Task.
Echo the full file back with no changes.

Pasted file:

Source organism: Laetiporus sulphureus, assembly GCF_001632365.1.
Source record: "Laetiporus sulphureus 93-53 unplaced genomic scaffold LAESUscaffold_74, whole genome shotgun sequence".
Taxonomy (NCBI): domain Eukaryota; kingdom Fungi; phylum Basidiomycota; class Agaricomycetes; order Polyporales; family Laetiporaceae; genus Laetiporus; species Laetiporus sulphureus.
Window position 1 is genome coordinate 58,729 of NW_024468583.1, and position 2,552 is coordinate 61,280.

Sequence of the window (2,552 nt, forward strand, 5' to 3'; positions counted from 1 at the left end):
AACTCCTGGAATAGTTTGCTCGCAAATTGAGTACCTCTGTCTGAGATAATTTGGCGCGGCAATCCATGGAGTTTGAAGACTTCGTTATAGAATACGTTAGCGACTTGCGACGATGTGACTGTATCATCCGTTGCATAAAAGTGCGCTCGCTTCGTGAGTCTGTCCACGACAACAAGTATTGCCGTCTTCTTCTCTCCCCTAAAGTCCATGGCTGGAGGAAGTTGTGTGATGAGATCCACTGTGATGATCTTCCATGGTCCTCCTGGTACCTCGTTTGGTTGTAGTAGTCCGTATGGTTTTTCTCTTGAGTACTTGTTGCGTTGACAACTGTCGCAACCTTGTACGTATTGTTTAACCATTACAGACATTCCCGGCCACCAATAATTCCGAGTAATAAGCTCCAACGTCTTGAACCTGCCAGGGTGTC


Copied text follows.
Source organism: Laetiporus sulphureus, assembly GCF_001632365.1.
Source record: "Laetiporus sulphureus 93-53 unplaced genomic scaffold LAESUscaffold_74, whole genome shotgun sequence".
Taxonomy (NCBI): domain Eukaryota; kingdom Fungi; phylum Basidiomycota; class Agaricomycetes; order Polyporales; family Laetiporaceae; genus Laetiporus; species Laetiporus sulphureus.
Window position 1 is genome coordinate 58,729 of NW_024468583.1, and position 2,552 is coordinate 61,280.

Sequence of the window (2,552 nt, forward strand, 5' to 3'; positions counted from 1 at the left end):
AACTCCTGGAATAGTTTGCTCGCAAATTGAGTACCTCTGTCTGAGATAATTTGGCGCGGCAATCCATGGAGTTTGAAGACTTCGTTATAGAATACGTTAGCGACTTGCGACGATGTGACTGTATCATCCGTTGCATAAAAGTGCGCTCGCTTCGTGAGTCTGTCCACGACAACAAGTATTGCCGTCTTCTTCTCTCCCCTAAAGTCCATGGCTGGAGGAAGTTGTGTGATGAGATCCACTGTGATGATCTTCCATGGTCCTCCTGGTACCTCGTTTGGTTGTAGTAGTCCGTATGGTTTTTCTCTTGAGTACTTGTTGCGTTGACAACTGTCGCAACCTTGTACGTATTGTTTAACCATTACAGACATTCCCGGCCACCAATAATTCCGAGTAATAAGCTCCAACGTCTTGAACCTGCCAGGGTGTC